10 Iconic Destiny’s Child Performance Outfits In Honor Of Super Bowl Reunion Rumors

In case your direct-to-brain-from-Beyhive app is broken: rumor has it that when Queen Beyonce plays Super Bowl XLVII this weekend, there will be a special, super-spectacular, long-awaited, brain-detonating performance by Destiny’s Child. Should the internet be correct, and should Destiny’s Child indeed reunite, you can basically divine their setlist: after Beyonce does her thing, Kelly and Michelle will emerge to fireworks and new song “Nuclear,” then they’ll bust off a medley of some of their greatest hits, topped off with “Independent Women Part 1,” which they must have performed at 365 awards shows during the Year of Charlie’s Angels, anno domini. The real stumper is, after more than six years apart…what will they possibly wear? Since their last show together in 2005, they’ve all done complete style 180s, each going in the direction of higher fashion for their more frequent solo red carpets. (They have also clearly been freed from the girl-group albatross of wearing matching ensembles, racing forth like wild ponies fleeing a burning forest into the life-sustaining clothing racks of their individual personalities. Hallelu, hallelu.)

Hoping for a crystal ball into their potential Superbowl estilo, we spent hours face-deep in YouTube, scouting some of the most memorable costumes the quartet-ternt-trio ever wore live, and breaking them down with our eagle eyes chronologically here. Bonus shadow-styling courtesy Beyonce’s mama Tina Knowles, whose manicured hands were in these ladies’ boudoirs long before House of Deréon was birthed into the world.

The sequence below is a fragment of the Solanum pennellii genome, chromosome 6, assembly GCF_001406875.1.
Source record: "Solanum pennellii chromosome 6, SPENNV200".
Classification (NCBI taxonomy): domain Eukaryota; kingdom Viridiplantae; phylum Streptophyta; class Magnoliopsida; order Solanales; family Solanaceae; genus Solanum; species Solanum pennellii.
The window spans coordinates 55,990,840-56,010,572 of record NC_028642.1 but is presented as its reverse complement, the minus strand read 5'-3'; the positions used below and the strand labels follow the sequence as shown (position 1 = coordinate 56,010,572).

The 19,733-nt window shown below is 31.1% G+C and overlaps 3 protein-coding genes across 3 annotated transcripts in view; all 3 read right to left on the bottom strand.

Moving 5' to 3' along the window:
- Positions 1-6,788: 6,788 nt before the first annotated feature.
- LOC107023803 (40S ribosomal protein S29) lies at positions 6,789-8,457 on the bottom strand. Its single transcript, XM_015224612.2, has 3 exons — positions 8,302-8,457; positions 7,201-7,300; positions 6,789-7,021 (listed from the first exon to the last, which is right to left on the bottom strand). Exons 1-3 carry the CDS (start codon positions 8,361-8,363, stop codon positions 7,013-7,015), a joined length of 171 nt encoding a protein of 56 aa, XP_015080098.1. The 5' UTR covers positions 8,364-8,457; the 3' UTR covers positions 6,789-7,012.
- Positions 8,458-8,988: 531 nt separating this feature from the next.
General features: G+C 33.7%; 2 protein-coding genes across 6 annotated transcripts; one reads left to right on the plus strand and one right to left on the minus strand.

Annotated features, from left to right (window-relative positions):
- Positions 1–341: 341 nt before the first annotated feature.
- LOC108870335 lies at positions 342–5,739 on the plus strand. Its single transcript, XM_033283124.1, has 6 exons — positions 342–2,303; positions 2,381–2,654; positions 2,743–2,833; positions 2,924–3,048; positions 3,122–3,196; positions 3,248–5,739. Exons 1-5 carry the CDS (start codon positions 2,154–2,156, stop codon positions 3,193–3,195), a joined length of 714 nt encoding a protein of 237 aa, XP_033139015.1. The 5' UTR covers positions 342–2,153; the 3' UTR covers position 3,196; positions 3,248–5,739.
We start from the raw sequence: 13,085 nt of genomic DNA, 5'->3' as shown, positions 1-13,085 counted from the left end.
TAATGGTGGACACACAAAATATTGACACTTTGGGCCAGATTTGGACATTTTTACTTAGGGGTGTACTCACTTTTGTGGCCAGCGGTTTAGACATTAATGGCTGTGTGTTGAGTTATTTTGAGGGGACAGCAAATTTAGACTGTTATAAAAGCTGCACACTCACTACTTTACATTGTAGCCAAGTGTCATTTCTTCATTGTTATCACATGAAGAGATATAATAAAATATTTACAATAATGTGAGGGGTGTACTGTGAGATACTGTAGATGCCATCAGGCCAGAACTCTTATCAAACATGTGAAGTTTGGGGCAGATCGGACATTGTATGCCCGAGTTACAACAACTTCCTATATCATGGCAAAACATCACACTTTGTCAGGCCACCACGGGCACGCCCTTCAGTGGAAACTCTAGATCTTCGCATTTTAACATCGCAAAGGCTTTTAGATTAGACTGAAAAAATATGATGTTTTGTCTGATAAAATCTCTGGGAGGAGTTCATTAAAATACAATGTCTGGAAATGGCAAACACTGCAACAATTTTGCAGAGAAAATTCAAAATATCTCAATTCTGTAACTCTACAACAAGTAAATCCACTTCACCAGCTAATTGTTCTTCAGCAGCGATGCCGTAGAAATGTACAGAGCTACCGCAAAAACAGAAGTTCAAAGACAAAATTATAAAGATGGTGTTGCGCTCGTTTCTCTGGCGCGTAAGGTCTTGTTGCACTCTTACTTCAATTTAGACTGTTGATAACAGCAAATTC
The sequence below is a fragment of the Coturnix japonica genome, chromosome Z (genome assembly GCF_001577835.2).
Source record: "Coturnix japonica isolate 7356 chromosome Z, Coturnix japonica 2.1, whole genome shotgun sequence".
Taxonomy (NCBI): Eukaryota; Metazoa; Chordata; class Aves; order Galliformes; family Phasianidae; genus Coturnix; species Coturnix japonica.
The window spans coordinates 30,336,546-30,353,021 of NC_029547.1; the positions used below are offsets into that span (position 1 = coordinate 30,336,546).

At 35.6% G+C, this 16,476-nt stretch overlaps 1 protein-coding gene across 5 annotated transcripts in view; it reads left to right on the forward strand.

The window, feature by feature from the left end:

LIKE A TUPAC COWBOY (2000)

Destiny’s Child.
Photo: Getty Images

Early DC were ardent aficionados of distressed denim, particularly whilst embellished with rhinestones, embroidery, and creative scissor-work—note in this photo, snapped at London’s Hyde Park on New Year’s Day 2000, Kelly Rowland’s victory-V hem is joined by chopped-off beltloops…because waistlines! Who needs ’em! During the Destiny’s Child/The Writing’s on the Wall eras, circa ’98-’00, they were often set on regular-gal vibes, repping rough-and-tumble home state Texas with workwear like this, while staying true to the strong-woman emittances of their music. Abdominals: it ain’t no joke. That said, it’s surprising to see LaToya Luckett and Michelle Williams wearing such similar jeans-and-tank-top ensembles, because part of the Destiny’s Child mystique, of course, was that they always rocked similar fabrics but wildly different silhouettes. Beyonce’s ’Pac bandana tank-top thingamajig is bringing back sharply technicolor memories of the early ’00s…when people were prone to wearing (and DIY’ing!) bandana tank-top thingamajigs. #neverforget

PROTO-DEREON (2000)

Destiny’s Child.
Photo: Getty Images

From jump, the distinct personalities of the DC girls has been delineated in part by their ensembles. In general, Beyonce got the shortest skirts and otherwise revealing clothing, with Kelly a close second. After Farrah “left” the group, Michelle Williams assumed the more sensible pant looks, though nothing was set in stone. In this costume quartet of ice-blue crepe, Tina Knowles was flossing her inner Dereon with just-so revealing lace appliques, presaging some of the garden-soiree detailing that emerged later in her line. Beyonce’s pum-pum skort is overshadowed only by the bananas bell sleeve of her belly-baring top, but in this case, we think Michelle got the best outfit: those tight trousers with the see-through thighs looking so Y2K chic. Accessories? Pshh. Midriff, dahling. (Oh, and Bey’s navel piercing.)